Brussels, Asharq Al-Awsat- In an exclusive interview with Asharq Al Awsat in his office at NATO’s headquarters, NATO Secretary General: Anders Fogh Rasmussen expressed a desire to strengthen NATO’s relations with Muslim countries, focusing on the need for more involvement from Muslim-majority countries in order to stabilize Afghanistan. At present, two partnerships with countries in the Middle East regulate NATOs relations in the region, one is the Mediterranean Dialogue with the countries on the Mediterranean Sea, and the second is the Istanbul Cooperation Initiative with the countries of the Gulf Cooperation Council. The Secretary General is in Abu Dhabi this week for meetings with Gulf officials, as part of the development of the Istanbul Cooperation Initiative.
While Afghanistan takes up much of his time since he came to the post this summer, Anders Fogh Rasmussen is also preoccupied with developing the new Strategic Framework for the transatlantic alliance which is set to map out the future of NATO in the 21st century.
Below is the text of the interview:
[Asharq Al-Awsat] We meet just before your trip to Abu Dhabi, what is the importance of the meetings you are having there and more generally what the partnerships with the Mediterranean Dialogue and Istanbul Cooperation Initiative countries add to NATO?
[Rasmussen] I look very much forward to visiting the region in my new capacity as Secretary General of NATO because I have made it one of my priorities to further develop our partnerships with the Istanbul Cooperation Initiative countries and also the countries within the Mediterranean Dialogue. I consider these partnerships a crucial part of creating regional stability. We share security interests in a number of areas and we are faced with the same security threats in a number of areas: terrorism, proliferation of weapons of mass destruction, failed states, piracy, just to mention some of the areas. So it is of utmost importance to have not just a dialogue but also cooperation, for instance intelligence sharing so that we can improve the efficiency of our common fight against these common scourges of today. Actually I am going to sign an agreement with the United Arab Emirates during my visit to the region on sharing of information.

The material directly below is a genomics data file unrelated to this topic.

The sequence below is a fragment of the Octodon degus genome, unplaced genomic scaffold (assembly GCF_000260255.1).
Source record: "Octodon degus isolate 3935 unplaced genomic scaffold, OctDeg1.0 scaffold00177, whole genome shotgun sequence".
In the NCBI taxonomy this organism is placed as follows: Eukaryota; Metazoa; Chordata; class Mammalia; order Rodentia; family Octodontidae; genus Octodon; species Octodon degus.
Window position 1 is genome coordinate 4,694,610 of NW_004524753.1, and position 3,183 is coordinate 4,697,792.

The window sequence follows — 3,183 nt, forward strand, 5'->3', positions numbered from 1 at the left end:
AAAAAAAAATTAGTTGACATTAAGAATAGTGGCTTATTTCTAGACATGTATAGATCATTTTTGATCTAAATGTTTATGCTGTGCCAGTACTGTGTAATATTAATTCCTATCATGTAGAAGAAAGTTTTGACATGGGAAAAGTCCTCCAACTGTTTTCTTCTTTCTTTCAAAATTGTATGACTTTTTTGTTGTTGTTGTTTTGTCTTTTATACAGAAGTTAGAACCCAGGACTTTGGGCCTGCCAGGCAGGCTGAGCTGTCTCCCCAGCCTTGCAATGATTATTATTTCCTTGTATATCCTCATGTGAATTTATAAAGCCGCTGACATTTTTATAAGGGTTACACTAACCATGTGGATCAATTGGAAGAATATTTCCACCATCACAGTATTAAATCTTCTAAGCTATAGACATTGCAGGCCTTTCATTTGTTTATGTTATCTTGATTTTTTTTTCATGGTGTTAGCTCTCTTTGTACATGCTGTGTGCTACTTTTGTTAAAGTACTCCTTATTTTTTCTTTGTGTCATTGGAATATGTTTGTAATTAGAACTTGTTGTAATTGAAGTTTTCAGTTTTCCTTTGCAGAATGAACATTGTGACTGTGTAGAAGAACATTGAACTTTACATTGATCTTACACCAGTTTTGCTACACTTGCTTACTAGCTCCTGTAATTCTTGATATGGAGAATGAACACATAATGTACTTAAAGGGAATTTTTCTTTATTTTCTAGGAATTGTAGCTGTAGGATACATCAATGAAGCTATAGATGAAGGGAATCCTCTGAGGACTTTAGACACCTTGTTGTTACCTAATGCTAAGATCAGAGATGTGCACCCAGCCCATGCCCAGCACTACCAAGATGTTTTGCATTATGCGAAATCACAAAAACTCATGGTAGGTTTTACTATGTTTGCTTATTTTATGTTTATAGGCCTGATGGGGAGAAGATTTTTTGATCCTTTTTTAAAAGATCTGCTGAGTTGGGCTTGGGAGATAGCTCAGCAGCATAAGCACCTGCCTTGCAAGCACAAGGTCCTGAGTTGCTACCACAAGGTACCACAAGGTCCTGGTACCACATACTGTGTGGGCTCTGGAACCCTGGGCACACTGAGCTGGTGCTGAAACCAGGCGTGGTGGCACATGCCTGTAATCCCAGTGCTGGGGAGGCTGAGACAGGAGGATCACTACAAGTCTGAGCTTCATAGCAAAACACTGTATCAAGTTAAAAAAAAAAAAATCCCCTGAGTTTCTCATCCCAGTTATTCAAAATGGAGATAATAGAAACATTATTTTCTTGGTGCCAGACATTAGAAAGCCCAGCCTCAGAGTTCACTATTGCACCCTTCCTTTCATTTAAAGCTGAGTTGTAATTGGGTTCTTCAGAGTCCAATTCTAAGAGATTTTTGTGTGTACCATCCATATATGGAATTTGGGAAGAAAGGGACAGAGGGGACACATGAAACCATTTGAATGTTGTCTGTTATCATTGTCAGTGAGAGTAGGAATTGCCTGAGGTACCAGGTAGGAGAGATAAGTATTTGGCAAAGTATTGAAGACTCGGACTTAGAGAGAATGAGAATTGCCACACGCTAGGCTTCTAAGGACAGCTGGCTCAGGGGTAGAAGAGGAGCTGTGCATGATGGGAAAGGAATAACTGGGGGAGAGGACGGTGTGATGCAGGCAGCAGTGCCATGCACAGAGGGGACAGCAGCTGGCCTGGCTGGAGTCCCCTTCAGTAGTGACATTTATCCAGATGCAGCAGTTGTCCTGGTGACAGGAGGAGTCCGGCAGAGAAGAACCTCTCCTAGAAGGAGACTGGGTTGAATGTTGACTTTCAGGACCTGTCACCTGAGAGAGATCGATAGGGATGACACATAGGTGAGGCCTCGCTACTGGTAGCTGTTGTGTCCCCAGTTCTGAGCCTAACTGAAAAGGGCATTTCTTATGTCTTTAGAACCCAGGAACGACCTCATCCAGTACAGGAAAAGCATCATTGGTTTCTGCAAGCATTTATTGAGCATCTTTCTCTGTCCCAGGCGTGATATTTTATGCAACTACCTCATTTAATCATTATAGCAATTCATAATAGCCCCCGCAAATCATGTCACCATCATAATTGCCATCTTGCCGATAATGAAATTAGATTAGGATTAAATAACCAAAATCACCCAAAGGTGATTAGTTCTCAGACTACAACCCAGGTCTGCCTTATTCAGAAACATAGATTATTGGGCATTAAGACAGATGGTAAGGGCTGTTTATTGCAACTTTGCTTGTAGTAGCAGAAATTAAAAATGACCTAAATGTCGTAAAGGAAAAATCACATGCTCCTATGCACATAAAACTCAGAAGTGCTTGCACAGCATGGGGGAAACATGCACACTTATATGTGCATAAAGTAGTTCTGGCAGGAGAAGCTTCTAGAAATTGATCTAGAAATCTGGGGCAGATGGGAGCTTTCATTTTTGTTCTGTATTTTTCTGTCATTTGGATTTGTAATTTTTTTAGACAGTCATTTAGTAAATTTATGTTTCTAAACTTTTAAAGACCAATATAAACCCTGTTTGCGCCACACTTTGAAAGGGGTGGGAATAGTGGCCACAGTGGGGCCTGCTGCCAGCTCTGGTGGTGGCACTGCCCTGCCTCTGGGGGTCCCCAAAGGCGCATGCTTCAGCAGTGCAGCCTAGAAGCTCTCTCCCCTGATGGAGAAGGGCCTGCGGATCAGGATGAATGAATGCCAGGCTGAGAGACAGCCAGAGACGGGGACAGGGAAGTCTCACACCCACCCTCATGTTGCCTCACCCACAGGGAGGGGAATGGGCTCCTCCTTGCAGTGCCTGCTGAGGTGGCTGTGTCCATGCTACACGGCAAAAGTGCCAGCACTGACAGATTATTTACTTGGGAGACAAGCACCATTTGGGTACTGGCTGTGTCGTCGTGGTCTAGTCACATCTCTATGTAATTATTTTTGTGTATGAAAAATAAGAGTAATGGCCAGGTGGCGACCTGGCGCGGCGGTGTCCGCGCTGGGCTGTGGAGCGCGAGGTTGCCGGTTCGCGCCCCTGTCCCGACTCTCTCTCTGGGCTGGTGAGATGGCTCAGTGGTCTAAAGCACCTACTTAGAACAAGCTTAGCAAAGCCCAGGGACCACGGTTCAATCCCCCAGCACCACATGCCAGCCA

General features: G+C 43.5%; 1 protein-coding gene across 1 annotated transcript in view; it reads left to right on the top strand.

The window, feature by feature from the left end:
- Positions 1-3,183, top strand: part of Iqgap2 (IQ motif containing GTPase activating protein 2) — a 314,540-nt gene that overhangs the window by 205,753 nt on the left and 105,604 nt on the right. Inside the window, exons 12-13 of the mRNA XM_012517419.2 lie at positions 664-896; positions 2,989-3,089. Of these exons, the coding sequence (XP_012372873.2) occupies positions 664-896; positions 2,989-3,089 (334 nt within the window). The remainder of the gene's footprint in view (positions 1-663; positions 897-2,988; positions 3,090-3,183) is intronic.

[Asharq Al-Awsat] Can you provide more information on this agreement?
[Rasmussen] To share information you have to set the right terms of reference and the right conditions and that’s what the agreement is about. Within the Istanbul Cooperation Initiative, we have initiated a number of cooperation projects and visits; these visits and meetings are also a very important element of our partnership in order to promote mutual understanding and also possibly prevent misperceptions.
[Asharq Al-Awsat] There are many misperceptions in the Arab world regarding NATO; many have negative impressions about it. How can you tackle that?
[Rasmussen] I think an open dialogue is a very important means to prevent misperceptions, I would also do my utmost to clearly present what is actually the core task and purpose of NATO and to that end we would very much like to engage our partner countries in the new Strategic Concept. Actually I have invited the countries within the ICI and MD initiatives to provide us with ideas and inputs as to how we could develop NATO’s Strategic Concept. The purpose of the Strategic Concept is to describe what is the purpose and core task of NATO, so it’s a very transparent and inclusive process in which we would also like to engage our partners. As part of our process we will organize a series of seminars and one of these seminars will focus on our partnerships and will take place in January. This just testifies to the importance we attach to further development of our partnerships.
[Asharq Al-Awsat] What are the main challenges that face the Arab world and NATO?
[Rasmussen] Well I see a number of areas where we really share interests. I think the countries within MD and ICI share our interests in stabilizing situation in Afghanistan, because if Afghanistan is left behind, there is the risk of it spreading to the region, not to speak about the risk of destabilizing neighboring Pakistan, a nuclear power. So this is one of the areas in which I think we have a vital common interest.
[Asharq Al-Awsat] Many people in the Arab world feel this is not their fight, not their war. However, what happens in Afghanistan has huge implications for the region, what steps can you take to further convince people and make them buy in to the importance of Afghanistan?
[Rasmussen] I think there is a very important aspect to this, to which I attach great importance. I think if it became clear to every body and visible that countries with a Muslim background also contributed to our mission in Afghanistan, then it would become even more clear, which is actually the fact, namely that this is not about religion, it is a fight against extremism and terrorism. Already now, a couple of countries with Muslim background contribute to our mission in Afghanistan. It is very important for me to stress that this is definitely not about religion; it is about protecting the Afghan people against terrorism and extremism.